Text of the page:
The Spider #34: Laboratory of the Damned
The Spider #34: Laboratory of the Damned
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The Spider #34: Laboratory of the Damned

Richard Wentworth—whose grim, anti-crime crusades as the Spider have made him world-famous—was the first objective in the Poison Master’s murder campaign. His best friend, Kirkpatrick, lay in a death-like stupor. His beloved, Nita van Sloan, was stricken with the horrible living death! And at the same time, countless thousands were felled by the same fatal venom… Caught in the crossfire between the Law and the Underworld, the Spider must battle the blind apathy of a nation ensnared in a subtle death-trap—must overcome the despair in his own brave heart…!

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Richard Wentworth—whose grim, anti-crime crusades as the Spider have made him world-famous—was the first objective in the Poison Master’s murder campaign. His best friend, Kirkpatrick, lay in a death-like stupor. His beloved, Nita van Sloan, was stricken with the horrible living death! And at the same time, countless thousands were felled by the same fatal venom… Caught in the crossfire between the Law and the Underworld, the Spider must battle the blind apathy of a nation ensnared in a subtle death-trap—must overcome the despair in his own brave heart…!

By Norvell W. Page, writing as Grant Stockbridge

Dimensions

5.25" x 8"

Pages

163

Publication Date

May 15, 2020

Author

Grant Stockbridge,

John Fleming Gould,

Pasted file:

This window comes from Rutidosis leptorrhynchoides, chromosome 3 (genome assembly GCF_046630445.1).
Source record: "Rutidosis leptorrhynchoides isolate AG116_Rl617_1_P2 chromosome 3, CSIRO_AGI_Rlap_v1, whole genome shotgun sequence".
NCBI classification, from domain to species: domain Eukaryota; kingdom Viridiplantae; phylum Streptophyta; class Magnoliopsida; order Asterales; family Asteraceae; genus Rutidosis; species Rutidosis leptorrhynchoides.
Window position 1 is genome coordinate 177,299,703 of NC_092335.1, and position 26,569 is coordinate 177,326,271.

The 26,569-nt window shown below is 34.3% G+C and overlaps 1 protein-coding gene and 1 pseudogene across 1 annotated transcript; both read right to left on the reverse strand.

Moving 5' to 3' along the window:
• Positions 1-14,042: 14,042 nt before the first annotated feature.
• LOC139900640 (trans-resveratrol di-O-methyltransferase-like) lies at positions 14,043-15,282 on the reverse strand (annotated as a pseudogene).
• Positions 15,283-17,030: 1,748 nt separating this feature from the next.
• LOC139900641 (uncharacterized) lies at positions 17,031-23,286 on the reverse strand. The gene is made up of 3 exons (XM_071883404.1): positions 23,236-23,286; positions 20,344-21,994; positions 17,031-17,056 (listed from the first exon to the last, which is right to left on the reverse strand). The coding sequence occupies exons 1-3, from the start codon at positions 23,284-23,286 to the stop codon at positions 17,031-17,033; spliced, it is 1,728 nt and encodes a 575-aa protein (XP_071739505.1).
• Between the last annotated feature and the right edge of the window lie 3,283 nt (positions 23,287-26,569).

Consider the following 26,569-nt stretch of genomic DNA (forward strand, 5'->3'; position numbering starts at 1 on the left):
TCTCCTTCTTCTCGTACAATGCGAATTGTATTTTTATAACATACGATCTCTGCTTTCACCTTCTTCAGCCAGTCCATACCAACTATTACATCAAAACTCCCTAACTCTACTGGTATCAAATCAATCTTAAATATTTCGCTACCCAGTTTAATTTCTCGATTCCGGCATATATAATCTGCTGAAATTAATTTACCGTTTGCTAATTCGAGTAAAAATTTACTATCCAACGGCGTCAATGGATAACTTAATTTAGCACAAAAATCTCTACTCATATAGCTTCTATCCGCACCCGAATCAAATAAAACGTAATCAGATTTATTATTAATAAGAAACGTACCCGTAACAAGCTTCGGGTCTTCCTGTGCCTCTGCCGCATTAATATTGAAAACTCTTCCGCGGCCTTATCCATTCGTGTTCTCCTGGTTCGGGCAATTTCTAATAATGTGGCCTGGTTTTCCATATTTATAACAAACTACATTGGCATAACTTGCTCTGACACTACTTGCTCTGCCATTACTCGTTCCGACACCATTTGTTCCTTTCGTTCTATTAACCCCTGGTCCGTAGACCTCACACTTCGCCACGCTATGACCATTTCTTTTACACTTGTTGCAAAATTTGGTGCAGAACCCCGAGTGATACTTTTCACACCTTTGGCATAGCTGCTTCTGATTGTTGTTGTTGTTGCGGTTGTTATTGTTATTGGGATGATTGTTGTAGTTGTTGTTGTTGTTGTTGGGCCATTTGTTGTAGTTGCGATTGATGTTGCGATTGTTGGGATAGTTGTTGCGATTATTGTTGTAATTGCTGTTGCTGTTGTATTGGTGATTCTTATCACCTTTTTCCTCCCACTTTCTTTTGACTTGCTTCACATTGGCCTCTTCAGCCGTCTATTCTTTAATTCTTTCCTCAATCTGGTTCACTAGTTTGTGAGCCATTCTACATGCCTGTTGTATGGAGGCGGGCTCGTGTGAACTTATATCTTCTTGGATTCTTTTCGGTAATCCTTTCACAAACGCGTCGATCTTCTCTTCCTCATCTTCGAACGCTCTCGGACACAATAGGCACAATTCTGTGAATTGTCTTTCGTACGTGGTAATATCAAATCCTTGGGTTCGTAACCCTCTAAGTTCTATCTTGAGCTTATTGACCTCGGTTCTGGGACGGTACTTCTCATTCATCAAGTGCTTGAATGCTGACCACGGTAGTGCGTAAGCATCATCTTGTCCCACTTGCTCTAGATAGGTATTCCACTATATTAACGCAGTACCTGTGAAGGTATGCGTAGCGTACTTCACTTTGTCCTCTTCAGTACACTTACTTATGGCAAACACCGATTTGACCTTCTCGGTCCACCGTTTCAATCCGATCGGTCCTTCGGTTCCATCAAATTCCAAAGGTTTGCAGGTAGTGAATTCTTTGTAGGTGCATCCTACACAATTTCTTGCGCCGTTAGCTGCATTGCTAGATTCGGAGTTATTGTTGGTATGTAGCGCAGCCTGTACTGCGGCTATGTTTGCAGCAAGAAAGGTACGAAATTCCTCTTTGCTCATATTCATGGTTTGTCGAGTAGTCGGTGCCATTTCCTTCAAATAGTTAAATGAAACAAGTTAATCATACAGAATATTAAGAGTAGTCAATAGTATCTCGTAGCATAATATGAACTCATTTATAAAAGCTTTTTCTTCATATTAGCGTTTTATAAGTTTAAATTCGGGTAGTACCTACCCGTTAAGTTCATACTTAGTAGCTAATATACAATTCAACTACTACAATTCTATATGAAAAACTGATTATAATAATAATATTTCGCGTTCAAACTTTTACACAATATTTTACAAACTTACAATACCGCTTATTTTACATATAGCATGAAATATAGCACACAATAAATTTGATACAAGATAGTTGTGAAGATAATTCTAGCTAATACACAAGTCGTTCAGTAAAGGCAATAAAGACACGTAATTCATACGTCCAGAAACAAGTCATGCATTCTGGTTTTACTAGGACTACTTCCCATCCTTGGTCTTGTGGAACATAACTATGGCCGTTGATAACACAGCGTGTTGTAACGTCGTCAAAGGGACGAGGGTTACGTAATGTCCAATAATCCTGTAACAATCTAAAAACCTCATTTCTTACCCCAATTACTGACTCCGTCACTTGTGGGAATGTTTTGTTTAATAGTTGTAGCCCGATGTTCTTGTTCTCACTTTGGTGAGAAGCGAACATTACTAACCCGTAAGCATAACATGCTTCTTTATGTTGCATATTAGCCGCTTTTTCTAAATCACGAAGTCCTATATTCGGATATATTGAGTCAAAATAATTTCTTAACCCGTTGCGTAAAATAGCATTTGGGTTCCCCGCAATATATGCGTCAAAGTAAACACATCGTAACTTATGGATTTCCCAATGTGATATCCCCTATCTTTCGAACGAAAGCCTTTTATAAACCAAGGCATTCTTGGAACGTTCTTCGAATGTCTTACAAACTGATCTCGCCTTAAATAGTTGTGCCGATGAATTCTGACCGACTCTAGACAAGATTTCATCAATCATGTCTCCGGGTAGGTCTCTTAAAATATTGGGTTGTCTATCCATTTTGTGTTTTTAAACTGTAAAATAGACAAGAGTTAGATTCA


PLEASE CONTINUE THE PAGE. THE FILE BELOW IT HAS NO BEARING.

John Newton Howitt,

Norvell W. Page

Publisher

Steeger

Series

Popular Heroes

The Spider

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Editorial Review

“The Laboratory of the Damned” is the 34th Spider novel and was originally published in July 1936. As in previous adventures, poison is being distributed through everyday items such as salads and orange juice. This time, the perpetrator is called simply the “Poisoner.” Kirkpatrick is an early victim. Sadly Apollo, Nita’s faithful dog and Spider helper as in “Death’s Crimson Juggernaut” where acted as guide dog for a blind Spider, eats tainted candy intended for Wentworth and Nita and dies. Of course, Nita will be affected before this one is over… Mr. Page’s simple way of assuring that the Spider is really, really motivated.

Meanwhile the poison is spreading like wildfire across the city, the Spider always seemingly too late to stop the dissemination of the poison while it causes hundreds of deaths and paralysis. Perhaps the most graphic drawing was a hundred or so dying in a Ferris Wheel and falling to the ground while the Spider watches helplessly. Another interesting scene occurs when Wentworth and Nita are on a ship where poison is about to be served to passengers; since the ship’s management refuses to listen to warnings of poison, even after Nita pretends to be poisoned, they set the boat on fire so that it has to be evacuated.

Apparently, the Poisoner’s ploy is to create havoc, take out the city’s leadership, and take over the city in their wake. The story ends with this line: “It did not matter now that death had been so close. The Spider had won another victory…!” The reference is to the Spider saving a few including Nita, apparently ignoring the hundreds who have died.

The tale has good action scenes and is generally better than many of the other Spider novels in the 1936 period. However, it does not get to the heights of the earlier extraordinary Spiders, such as “Wings of the Black Death,” “The City Destroyer,” or “Death Reign of the Vampire King.”

—Dennis Burdette